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Salary of a Physicist

  1. Apr 5, 2013 #1
    I was curious of the salary of Physicists,and since most of you guys are physicists, you will provide a more... Understandable and truthful experience then Google.
    I don't care if I'm getting payed pennies on the dollar, as long as I'm a Physicist. I'm just curious.
  2. jcsd
  3. Apr 5, 2013 #2


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    How are you using the term "physicist"? Like a researcher at a university, or a scientist working in industry, or...?
  4. Apr 5, 2013 #3
    A researcher at a University.
  5. Apr 6, 2013 #4
    So after college you'll make 18-20k a year for ~6 years or so while you get your phd.

    After your phd, you'll make 35-50k depending on specialty for another 5 to 6 years while you are postdocing.

    If you are very lucky (maybe 1/10 or so) you'll get a tenure track position, where you'll make 50k-90k (finally surpassing the median bachelor's degree holder only 13+ years out of college).

    By the time you hit tenure several years later, you'll be making something like 70-140.
  6. Apr 9, 2013 #5
    Just about spot on, though I would push the top end of the postdoc scale a bit higher. It really depends on your institution. I've seen it go as high as 70k for a postdoc in an in-demand field, but that's certainly not the norm.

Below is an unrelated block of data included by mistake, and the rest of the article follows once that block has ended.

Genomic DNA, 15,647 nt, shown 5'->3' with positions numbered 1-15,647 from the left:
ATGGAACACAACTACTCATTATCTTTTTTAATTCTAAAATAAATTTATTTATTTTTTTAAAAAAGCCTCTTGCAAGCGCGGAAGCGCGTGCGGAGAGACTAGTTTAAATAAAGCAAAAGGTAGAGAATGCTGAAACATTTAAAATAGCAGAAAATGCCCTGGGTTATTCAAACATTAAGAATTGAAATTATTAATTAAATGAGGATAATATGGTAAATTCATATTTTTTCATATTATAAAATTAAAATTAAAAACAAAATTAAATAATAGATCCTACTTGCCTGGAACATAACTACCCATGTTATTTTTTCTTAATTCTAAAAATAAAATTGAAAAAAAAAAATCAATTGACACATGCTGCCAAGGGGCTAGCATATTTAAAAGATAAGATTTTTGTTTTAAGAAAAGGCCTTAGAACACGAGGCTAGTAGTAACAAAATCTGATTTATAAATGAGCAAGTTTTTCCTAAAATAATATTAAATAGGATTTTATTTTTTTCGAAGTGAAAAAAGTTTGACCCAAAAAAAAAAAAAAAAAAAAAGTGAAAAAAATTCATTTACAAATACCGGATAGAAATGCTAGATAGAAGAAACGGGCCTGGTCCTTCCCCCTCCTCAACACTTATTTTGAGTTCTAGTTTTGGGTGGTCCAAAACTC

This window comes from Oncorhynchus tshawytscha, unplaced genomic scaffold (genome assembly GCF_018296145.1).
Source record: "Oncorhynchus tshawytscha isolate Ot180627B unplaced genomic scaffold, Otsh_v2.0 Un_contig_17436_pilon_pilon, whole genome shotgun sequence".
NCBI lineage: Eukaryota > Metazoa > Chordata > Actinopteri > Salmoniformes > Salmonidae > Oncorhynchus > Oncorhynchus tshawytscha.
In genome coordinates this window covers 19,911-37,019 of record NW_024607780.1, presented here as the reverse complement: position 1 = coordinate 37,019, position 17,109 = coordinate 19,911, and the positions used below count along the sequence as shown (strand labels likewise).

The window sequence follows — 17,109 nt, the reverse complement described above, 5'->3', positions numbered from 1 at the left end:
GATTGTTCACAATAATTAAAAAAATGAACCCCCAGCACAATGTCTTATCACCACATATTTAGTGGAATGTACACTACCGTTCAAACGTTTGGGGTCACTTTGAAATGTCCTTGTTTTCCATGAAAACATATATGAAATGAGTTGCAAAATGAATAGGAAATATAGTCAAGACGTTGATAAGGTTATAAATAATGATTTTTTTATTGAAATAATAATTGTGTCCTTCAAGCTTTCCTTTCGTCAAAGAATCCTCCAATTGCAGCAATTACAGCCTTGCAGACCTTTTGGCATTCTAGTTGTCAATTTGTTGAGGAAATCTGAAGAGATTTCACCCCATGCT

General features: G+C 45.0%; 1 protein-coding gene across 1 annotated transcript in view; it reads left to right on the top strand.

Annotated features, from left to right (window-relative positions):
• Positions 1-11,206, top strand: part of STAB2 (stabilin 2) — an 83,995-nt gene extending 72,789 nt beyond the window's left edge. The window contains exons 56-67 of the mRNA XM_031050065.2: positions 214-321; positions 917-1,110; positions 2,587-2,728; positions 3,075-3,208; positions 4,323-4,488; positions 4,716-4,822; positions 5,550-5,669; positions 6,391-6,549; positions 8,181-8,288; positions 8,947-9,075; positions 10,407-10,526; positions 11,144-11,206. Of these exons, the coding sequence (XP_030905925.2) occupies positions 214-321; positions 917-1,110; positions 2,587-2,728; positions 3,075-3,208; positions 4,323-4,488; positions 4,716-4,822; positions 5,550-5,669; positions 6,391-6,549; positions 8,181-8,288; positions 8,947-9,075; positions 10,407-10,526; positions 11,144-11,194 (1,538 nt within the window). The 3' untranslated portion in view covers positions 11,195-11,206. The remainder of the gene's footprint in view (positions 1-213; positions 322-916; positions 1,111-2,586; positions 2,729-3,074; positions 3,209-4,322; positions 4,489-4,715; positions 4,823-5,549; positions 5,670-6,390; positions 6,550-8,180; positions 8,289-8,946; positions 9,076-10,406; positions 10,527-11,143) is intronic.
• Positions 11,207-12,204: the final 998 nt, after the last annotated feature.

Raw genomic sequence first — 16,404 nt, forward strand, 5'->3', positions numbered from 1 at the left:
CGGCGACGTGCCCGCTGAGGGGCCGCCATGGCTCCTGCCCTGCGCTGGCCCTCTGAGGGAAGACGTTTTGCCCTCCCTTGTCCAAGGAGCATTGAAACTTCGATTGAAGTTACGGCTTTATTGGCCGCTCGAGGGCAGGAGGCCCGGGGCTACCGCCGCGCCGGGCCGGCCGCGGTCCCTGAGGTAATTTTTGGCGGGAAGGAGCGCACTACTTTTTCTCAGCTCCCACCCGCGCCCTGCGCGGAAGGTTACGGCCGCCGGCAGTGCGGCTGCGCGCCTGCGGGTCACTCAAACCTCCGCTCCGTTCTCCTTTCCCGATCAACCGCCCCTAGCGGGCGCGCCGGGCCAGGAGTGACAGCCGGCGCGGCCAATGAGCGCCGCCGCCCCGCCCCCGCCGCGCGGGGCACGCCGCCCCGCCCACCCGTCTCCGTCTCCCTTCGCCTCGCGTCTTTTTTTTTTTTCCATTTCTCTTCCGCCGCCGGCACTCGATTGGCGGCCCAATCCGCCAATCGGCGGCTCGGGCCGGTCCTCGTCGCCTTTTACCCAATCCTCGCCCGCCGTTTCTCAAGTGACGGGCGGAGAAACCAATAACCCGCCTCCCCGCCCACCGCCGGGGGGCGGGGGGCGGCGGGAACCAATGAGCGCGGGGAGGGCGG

My sister is a tenure-track professor (not in physics) and she makes about 60k.
  7. Apr 9, 2013 #6

    Vanadium 50

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    Be careful of academic salaries, as they are often 9 months.
  8. Apr 9, 2013 #7
    That might explain the large range of salaries. My sister's 60k includes her hustling for teaching and consulting gigs during the summer.
  9. Apr 9, 2013 #8


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    NYU recently published a number of statistics at this web site.
    I was surprised to see these numbers:

    Mean full professor salary - $182,400
    Mean associate professor salary - $106,100
    Mean assistant professor salary - $99,700

    Admittedly, these include all disciplines, and some areas, like law and medicine, may skew the average higher. Still, these numbers are higher than I expected.
  10. Apr 9, 2013 #9
    That is definitely on the high side. But you're right, law and medicine professors can be REALLY high. At a major medical center like NYU many professor are also highly paid practitioners.

    Also, not it said NYU ranked 9th out of 1,251 schools in overall salary. Those NYU would very much be the upper end of the scale.